The report points out that Houston ranks highly in the human capital category thanks to the large number of corporate headquarters in the region. The Houston area is home to the headquarters of 26 Fortune 500 companies, including ExxonMobil, Hewlett Packard Enterprise, and Sysco.

Another contributor to Houston’s human capital ranking, the report says, is the presence of Rice University, the University of Houston and the Texas Medical Center.

“Despite this,” says the report, “it lacks the number of world-leading universities that other cities have, and only performs moderately in terms of the educational attainment of its residents.”

Slower-than-expected population growth and an aging population weaken Houston’s human capital score, the report says.

Meanwhile, Houston’s score for quality is life is hurt by a high level of income inequality, along with a low life expectancy compared with nearly half the 1,000 cities on the list, says the report.

Also in the quality-of-life bucket, the report underscores the region’s variety of arts, cultural, and recreational activities. But that’s offset by urban sprawl, traffic congestion, an underdeveloped public transportation system, decreased air quality, and high carbon emissions.

Furthermore, the report downgrades Houston’s environmental stature due to the risks of hurricanes and flooding.

“Undoubtedly, Houston is a leading business [center] that plays a key role in supporting the U.S. economy,” says the report, “but given its shortcomings in other categories, it will need to follow the path of some of its more well-rounded peers in order to move up in the rankings.”

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This article originally ran on InnovationMap.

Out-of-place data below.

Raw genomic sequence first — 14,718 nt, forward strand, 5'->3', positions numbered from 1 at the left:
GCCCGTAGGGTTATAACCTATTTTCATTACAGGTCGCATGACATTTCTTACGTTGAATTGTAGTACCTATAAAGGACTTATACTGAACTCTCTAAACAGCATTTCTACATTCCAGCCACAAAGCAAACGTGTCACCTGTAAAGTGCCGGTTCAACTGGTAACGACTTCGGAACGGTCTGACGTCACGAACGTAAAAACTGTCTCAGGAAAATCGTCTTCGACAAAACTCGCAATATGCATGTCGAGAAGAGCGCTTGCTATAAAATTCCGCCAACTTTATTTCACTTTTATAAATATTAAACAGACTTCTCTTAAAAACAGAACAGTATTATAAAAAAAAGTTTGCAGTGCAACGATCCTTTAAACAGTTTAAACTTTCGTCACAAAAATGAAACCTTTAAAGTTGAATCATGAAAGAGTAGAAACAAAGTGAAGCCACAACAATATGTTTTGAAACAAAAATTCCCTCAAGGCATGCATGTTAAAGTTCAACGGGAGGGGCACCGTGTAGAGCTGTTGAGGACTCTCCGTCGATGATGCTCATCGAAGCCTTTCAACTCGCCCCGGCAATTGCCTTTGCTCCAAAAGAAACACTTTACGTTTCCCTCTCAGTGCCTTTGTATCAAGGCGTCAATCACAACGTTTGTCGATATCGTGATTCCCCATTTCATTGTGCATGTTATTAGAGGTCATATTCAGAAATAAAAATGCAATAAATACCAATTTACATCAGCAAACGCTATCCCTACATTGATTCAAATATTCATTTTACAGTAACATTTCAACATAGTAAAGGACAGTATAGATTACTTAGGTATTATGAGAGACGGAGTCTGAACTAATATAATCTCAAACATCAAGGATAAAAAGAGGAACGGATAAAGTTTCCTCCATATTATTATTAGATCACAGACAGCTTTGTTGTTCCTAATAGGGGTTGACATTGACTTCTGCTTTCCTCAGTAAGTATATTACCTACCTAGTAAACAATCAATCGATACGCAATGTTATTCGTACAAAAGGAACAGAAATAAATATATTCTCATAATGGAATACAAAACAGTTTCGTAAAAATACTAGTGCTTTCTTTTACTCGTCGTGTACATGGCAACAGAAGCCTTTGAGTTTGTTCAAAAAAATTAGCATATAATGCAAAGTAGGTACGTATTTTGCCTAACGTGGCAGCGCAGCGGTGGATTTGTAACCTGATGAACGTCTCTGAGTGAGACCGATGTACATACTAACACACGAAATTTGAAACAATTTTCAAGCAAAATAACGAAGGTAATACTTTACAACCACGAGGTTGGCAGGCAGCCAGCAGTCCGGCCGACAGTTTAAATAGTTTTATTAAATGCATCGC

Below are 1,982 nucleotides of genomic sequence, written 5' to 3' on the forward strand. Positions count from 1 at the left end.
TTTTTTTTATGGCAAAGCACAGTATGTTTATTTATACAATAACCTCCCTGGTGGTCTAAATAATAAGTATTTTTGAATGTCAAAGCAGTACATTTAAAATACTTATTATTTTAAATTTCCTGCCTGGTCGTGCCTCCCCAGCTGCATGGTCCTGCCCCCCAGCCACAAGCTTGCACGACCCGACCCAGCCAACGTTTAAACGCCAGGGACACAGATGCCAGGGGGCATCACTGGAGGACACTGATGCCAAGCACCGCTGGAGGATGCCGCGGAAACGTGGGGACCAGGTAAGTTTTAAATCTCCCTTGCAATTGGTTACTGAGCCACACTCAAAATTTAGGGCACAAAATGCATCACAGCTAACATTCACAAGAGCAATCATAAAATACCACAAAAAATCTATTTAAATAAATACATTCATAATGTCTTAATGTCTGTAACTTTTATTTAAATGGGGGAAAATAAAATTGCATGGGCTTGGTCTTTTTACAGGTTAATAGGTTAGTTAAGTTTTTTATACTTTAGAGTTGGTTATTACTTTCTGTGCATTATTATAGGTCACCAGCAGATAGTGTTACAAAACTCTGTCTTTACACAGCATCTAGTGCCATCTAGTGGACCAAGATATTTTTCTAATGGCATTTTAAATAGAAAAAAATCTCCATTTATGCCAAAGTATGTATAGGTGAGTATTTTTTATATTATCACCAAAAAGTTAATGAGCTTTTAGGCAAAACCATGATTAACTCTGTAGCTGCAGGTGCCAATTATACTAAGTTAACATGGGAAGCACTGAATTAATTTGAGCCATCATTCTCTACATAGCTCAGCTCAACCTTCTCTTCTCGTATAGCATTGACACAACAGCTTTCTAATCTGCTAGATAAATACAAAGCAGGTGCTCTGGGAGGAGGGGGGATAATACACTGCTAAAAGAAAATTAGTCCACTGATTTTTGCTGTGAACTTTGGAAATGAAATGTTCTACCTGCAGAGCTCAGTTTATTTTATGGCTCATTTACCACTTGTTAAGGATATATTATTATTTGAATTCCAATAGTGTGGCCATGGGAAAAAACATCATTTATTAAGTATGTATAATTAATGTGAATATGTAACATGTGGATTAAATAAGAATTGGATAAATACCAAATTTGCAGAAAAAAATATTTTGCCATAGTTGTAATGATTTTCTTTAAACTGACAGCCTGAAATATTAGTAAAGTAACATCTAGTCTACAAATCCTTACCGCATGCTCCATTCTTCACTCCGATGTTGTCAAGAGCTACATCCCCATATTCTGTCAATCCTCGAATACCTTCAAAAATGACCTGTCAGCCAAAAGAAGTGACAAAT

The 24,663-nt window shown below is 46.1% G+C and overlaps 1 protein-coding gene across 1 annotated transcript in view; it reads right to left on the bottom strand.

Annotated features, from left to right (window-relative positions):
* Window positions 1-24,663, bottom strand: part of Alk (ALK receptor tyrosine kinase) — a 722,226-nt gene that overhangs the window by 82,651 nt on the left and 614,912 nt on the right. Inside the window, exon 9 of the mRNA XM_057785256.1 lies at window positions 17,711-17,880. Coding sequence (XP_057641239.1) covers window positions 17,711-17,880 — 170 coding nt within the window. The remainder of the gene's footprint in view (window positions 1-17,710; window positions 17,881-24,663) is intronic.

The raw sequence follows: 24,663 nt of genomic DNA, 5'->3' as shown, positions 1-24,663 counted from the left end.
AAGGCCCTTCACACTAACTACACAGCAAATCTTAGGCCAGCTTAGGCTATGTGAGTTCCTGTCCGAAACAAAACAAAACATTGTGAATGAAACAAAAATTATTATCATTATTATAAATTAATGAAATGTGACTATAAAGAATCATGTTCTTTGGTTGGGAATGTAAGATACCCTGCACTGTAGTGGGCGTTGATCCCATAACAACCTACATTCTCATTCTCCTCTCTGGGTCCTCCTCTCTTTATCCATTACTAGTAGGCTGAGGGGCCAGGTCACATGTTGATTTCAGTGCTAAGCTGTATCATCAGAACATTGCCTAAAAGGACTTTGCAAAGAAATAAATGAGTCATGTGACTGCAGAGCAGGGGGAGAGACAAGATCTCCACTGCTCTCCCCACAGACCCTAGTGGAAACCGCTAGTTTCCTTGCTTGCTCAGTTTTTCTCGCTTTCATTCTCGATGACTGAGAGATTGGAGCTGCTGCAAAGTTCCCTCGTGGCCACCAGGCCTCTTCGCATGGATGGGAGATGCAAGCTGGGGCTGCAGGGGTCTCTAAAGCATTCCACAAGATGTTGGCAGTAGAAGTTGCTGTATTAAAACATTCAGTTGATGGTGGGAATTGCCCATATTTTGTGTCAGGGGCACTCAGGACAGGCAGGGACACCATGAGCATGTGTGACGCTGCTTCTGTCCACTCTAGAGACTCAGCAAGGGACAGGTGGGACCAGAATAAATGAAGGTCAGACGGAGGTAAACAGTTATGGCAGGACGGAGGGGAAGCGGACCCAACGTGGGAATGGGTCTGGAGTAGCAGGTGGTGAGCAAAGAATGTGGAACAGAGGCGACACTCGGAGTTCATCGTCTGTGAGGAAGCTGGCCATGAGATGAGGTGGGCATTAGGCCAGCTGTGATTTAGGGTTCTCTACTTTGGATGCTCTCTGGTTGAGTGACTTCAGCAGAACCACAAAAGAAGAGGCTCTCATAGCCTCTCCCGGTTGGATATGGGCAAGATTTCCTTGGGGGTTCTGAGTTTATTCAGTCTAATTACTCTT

New collaboration to build data center microgrid in Houston

coming soon

Two companies are teaming up to build a natural gas microgrid in Houston that will reduce emissions by 98 percent.

Provider of prime and backup power solutions RPower has teamed up with Houston’s ViVaVerse Solutions to build a 17-megawatt (MW) microgrid at the ViVa Center campus in Houston, which is expected to be commissioned by the end of the year.

The microgrid plans to employ ultra-low emissions and natural gas generators to deliver Resiliency-as-a-Service (RaaS), and this will connect to ViVaVerse's colocation data center operations during utility outages.

RPower will also deploy the microgrid across different ERCOT market programs, which will contribute to assist with essential capacity and ancillary services for the local grid. ERCOT has increased its use of renewable energy in recent years, but still has faced criticism for unstable conditions. The microgrids can potentially assist ERCOT, and also help cut back on emissions.

“RPower's pioneering microgrid will not only deliver essential N+1 resiliency to our data center operations but will also contribute to the local community by supplying necessary capacity during peak demand periods when the electric grid is strained,” Eduardo Morales, CEO of ViVaVerse Solutions and Morales Capital Group, says in a news release.

ViVaVerse Solutions will be converting the former Compaq Computer/HPE headquarters Campus into an innovative technology hub called the ViVa Center, which will host the High-Performance Computing Data Center, and spaces dedicated to mission critical infrastructure and technical facilities . The hub will host 200 data labs.

“We are thrilled to partner with ViVaVerse to deploy this `first of its kind' microgrid solution in the data center space,” Jeff Starcher, CEO of RPower, adds. “Our natural gas backup generation system delivers the same reliability and performance as traditional diesel systems, but with a 98 percent reduction in emissions. Further, the RPower system provides critical grid services and will respond to the volatility of renewable generation, further enabling the energy transition to a carbon free future.”